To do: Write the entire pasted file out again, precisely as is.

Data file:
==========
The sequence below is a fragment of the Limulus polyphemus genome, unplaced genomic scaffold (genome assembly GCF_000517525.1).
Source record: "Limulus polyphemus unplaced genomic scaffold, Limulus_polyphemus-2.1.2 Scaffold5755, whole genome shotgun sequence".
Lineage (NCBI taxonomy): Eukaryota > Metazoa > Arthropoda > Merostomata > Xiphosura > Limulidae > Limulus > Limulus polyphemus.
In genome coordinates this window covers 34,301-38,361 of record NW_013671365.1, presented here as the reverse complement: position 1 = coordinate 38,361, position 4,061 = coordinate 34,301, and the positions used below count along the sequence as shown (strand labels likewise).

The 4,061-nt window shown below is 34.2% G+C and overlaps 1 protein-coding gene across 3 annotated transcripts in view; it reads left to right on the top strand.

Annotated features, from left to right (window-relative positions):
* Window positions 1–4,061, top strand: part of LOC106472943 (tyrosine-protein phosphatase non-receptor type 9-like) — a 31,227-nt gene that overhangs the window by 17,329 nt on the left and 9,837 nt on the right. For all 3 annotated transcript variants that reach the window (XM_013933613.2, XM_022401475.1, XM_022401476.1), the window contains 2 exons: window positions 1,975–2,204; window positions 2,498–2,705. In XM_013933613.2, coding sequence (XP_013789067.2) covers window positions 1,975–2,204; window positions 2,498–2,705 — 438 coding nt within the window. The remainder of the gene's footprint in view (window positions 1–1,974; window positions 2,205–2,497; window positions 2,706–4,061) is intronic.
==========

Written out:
The sequence below is a fragment of the Limulus polyphemus genome, unplaced genomic scaffold (genome assembly GCF_000517525.1).
Source record: "Limulus polyphemus unplaced genomic scaffold, Limulus_polyphemus-2.1.2 Scaffold5755, whole genome shotgun sequence".
Lineage (NCBI taxonomy): Eukaryota > Metazoa > Arthropoda > Merostomata > Xiphosura > Limulidae > Limulus > Limulus polyphemus.
In genome coordinates this window covers 34,301-38,361 of record NW_013671365.1, presented here as the reverse complement: position 1 = coordinate 38,361, position 4,061 = coordinate 34,301, and the positions used below count along the sequence as shown (strand labels likewise).

The 4,061-nt window shown below is 34.2% G+C and overlaps 1 protein-coding gene across 3 annotated transcripts in view; it reads left to right on the top strand.

Annotated features, from left to right (window-relative positions):
* Window positions 1–4,061, top strand: part of LOC106472943 (tyrosine-protein phosphatase non-receptor type 9-like) — a 31,227-nt gene that overhangs the window by 17,329 nt on the left and 9,837 nt on the right. For all 3 annotated transcript variants that reach the window (XM_013933613.2, XM_022401475.1, XM_022401476.1), the window contains 2 exons: window positions 1,975–2,204; window positions 2,498–2,705. In XM_013933613.2, coding sequence (XP_013789067.2) covers window positions 1,975–2,204; window positions 2,498–2,705 — 438 coding nt within the window. The remainder of the gene's footprint in view (window positions 1–1,974; window positions 2,205–2,497; window positions 2,706–4,061) is intronic.